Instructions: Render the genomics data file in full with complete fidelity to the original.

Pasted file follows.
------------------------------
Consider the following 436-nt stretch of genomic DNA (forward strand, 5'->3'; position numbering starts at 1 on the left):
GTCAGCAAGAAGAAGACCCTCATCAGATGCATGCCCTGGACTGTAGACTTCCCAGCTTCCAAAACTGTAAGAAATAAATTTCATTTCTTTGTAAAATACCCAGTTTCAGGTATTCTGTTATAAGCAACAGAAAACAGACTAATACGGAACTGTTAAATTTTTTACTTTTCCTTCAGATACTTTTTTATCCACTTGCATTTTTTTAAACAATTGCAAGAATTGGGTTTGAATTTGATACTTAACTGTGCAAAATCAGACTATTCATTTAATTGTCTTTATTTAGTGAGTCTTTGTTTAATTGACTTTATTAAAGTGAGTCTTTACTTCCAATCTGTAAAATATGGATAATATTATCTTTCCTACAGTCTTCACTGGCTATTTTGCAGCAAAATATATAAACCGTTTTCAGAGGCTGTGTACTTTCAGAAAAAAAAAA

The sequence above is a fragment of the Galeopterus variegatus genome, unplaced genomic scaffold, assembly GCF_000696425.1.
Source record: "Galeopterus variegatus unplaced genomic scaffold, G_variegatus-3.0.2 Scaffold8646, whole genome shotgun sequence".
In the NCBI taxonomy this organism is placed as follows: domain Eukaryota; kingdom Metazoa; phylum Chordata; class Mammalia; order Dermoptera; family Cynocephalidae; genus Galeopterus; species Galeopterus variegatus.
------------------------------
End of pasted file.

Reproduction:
Consider the following 436-nt stretch of genomic DNA (forward strand, 5'->3'; position numbering starts at 1 on the left):
GTCAGCAAGAAGAAGACCCTCATCAGATGCATGCCCTGGACTGTAGACTTCCCAGCTTCCAAAACTGTAAGAAATAAATTTCATTTCTTTGTAAAATACCCAGTTTCAGGTATTCTGTTATAAGCAACAGAAAACAGACTAATACGGAACTGTTAAATTTTTTACTTTTCCTTCAGATACTTTTTTATCCACTTGCATTTTTTTAAACAATTGCAAGAATTGGGTTTGAATTTGATACTTAACTGTGCAAAATCAGACTATTCATTTAATTGTCTTTATTTAGTGAGTCTTTGTTTAATTGACTTTATTAAAGTGAGTCTTTACTTCCAATCTGTAAAATATGGATAATATTATCTTTCCTACAGTCTTCACTGGCTATTTTGCAGCAAAATATATAAACCGTTTTCAGAGGCTGTGTACTTTCAGAAAAAAAAAA

The sequence above is a fragment of the Galeopterus variegatus genome, unplaced genomic scaffold, assembly GCF_000696425.1.
Source record: "Galeopterus variegatus unplaced genomic scaffold, G_variegatus-3.0.2 Scaffold8646, whole genome shotgun sequence".
In the NCBI taxonomy this organism is placed as follows: domain Eukaryota; kingdom Metazoa; phylum Chordata; class Mammalia; order Dermoptera; family Cynocephalidae; genus Galeopterus; species Galeopterus variegatus.